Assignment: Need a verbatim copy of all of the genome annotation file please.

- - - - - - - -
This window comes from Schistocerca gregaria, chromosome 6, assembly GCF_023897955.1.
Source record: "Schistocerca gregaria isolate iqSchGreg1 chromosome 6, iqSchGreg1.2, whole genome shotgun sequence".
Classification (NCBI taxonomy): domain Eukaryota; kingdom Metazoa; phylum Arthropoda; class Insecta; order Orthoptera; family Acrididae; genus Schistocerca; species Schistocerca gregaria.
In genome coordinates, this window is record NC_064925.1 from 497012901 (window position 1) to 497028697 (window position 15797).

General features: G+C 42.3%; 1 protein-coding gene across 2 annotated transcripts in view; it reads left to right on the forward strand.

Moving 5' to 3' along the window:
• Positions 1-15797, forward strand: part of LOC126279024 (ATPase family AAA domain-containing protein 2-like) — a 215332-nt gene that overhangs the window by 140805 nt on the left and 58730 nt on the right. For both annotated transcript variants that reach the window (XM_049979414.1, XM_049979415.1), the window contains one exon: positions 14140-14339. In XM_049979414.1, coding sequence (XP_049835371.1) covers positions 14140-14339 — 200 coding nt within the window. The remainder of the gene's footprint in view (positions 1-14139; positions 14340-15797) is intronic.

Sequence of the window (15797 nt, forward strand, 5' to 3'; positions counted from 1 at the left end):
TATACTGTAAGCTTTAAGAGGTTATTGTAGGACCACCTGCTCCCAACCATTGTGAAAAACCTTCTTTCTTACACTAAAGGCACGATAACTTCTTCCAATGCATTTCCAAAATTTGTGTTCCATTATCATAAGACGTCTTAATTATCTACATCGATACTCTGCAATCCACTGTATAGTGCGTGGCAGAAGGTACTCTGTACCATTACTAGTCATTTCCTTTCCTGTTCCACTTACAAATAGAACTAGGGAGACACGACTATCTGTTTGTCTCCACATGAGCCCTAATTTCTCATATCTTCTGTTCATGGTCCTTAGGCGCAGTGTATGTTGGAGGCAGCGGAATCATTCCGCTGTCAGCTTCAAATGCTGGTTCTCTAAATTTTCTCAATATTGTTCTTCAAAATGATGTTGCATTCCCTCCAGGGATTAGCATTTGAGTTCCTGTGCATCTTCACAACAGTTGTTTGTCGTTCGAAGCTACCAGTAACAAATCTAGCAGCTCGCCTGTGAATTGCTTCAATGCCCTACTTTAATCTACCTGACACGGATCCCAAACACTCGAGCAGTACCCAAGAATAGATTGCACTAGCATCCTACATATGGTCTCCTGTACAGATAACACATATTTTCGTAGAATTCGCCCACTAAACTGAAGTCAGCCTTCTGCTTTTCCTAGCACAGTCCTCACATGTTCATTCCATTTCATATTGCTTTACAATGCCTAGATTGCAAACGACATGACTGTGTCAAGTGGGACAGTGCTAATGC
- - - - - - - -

This window comes from Schistocerca gregaria, chromosome 6, assembly GCF_023897955.1.
Source record: "Schistocerca gregaria isolate iqSchGreg1 chromosome 6, iqSchGreg1.2, whole genome shotgun sequence".
Classification (NCBI taxonomy): domain Eukaryota; kingdom Metazoa; phylum Arthropoda; class Insecta; order Orthoptera; family Acrididae; genus Schistocerca; species Schistocerca gregaria.
In genome coordinates, this window is record NC_064925.1 from 497012901 (window position 1) to 497028697 (window position 15797).

General features: G+C 42.3%; 1 protein-coding gene across 2 annotated transcripts in view; it reads left to right on the forward strand.

Moving 5' to 3' along the window:
• Positions 1-15797, forward strand: part of LOC126279024 (ATPase family AAA domain-containing protein 2-like) — a 215332-nt gene that overhangs the window by 140805 nt on the left and 58730 nt on the right. For both annotated transcript variants that reach the window (XM_049979414.1, XM_049979415.1), the window contains one exon: positions 14140-14339. In XM_049979414.1, coding sequence (XP_049835371.1) covers positions 14140-14339 — 200 coding nt within the window. The remainder of the gene's footprint in view (positions 1-14139; positions 14340-15797) is intronic.

Sequence of the window (15797 nt, forward strand, 5' to 3'; positions counted from 1 at the left end):
TATACTGTAAGCTTTAAGAGGTTATTGTAGGACCACCTGCTCCCAACCATTGTGAAAAACCTTCTTTCTTACACTAAAGGCACGATAACTTCTTCCAATGCATTTCCAAAATTTGTGTTCCATTATCATAAGACGTCTTAATTATCTACATCGATACTCTGCAATCCACTGTATAGTGCGTGGCAGAAGGTACTCTGTACCATTACTAGTCATTTCCTTTCCTGTTCCACTTACAAATAGAACTAGGGAGACACGACTATCTGTTTGTCTCCACATGAGCCCTAATTTCTCATATCTTCTGTTCATGGTCCTTAGGCGCAGTGTATGTTGGAGGCAGCGGAATCATTCCGCTGTCAGCTTCAAATGCTGGTTCTCTAAATTTTCTCAATATTGTTCTTCAAAATGATGTTGCATTCCCTCCAGGGATTAGCATTTGAGTTCCTGTGCATCTTCACAACAGTTGTTTGTCGTTCGAAGCTACCAGTAACAAATCTAGCAGCTCGCCTGTGAATTGCTTCAATGCCCTACTTTAATCTACCTGACACGGATCCCAAACACTCGAGCAGTACCCAAGAATAGATTGCACTAGCATCCTACATATGGTCTCCTGTACAGATAACACATATTTTCGTAGAATTCGCCCACTAAACTGAAGTCAGCCTTCTGCTTTTCCTAGCACAGTCCTCACATGTTCATTCCATTTCATATTGCTTTACAATGCCTAGATTGCAAACGACATGACTGTGTCAAGTGGGACAGTGCTAATGC